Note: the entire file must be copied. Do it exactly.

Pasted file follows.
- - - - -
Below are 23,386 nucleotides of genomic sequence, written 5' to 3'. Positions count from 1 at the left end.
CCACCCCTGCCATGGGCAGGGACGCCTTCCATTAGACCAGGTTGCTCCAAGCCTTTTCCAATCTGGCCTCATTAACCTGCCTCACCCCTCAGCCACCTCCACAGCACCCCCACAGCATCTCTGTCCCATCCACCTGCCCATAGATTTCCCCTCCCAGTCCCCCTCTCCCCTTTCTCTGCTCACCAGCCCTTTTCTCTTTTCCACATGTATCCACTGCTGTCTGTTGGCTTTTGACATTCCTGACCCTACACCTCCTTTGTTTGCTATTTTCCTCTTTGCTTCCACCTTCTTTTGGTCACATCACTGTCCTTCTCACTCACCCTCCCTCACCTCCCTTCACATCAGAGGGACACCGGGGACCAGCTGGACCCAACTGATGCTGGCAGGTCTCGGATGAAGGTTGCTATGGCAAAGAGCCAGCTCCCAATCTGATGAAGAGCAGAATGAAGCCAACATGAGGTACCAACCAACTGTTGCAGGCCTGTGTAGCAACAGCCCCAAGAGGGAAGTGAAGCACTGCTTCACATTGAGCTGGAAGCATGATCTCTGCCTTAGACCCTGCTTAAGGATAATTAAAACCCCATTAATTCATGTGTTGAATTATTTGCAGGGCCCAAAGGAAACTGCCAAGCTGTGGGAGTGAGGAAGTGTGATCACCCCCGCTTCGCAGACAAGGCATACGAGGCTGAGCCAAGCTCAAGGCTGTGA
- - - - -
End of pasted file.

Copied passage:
Below are 23,386 nucleotides of genomic sequence, written 5' to 3'. Positions count from 1 at the left end.
CCACCCCTGCCATGGGCAGGGACGCCTTCCATTAGACCAGGTTGCTCCAAGCCTTTTCCAATCTGGCCTCATTAACCTGCCTCACCCCTCAGCCACCTCCACAGCACCCCCACAGCATCTCTGTCCCATCCACCTGCCCATAGATTTCCCCTCCCAGTCCCCCTCTCCCCTTTCTCTGCTCACCAGCCCTTTTCTCTTTTCCACATGTATCCACTGCTGTCTGTTGGCTTTTGACATTCCTGACCCTACACCTCCTTTGTTTGCTATTTTCCTCTTTGCTTCCACCTTCTTTTGGTCACATCACTGTCCTTCTCACTCACCCTCCCTCACCTCCCTTCACATCAGAGGGACACCGGGGACCAGCTGGACCCAACTGATGCTGGCAGGTCTCGGATGAAGGTTGCTATGGCAAAGAGCCAGCTCCCAATCTGATGAAGAGCAGAATGAAGCCAACATGAGGTACCAACCAACTGTTGCAGGCCTGTGTAGCAACAGCCCCAAGAGGGAAGTGAAGCACTGCTTCACATTGAGCTGGAAGCATGATCTCTGCCTTAGACCCTGCTTAAGGATAATTAAAACCCCATTAATTCATGTGTTGAATTATTTGCAGGGCCCAAAGGAAACTGCCAAGCTGTGGGAGTGAGGAAGTGTGATCACCCCCGCTTCGCAGACAAGGCATACGAGGCTGAGCCAAGCTCAAGGCTGTGA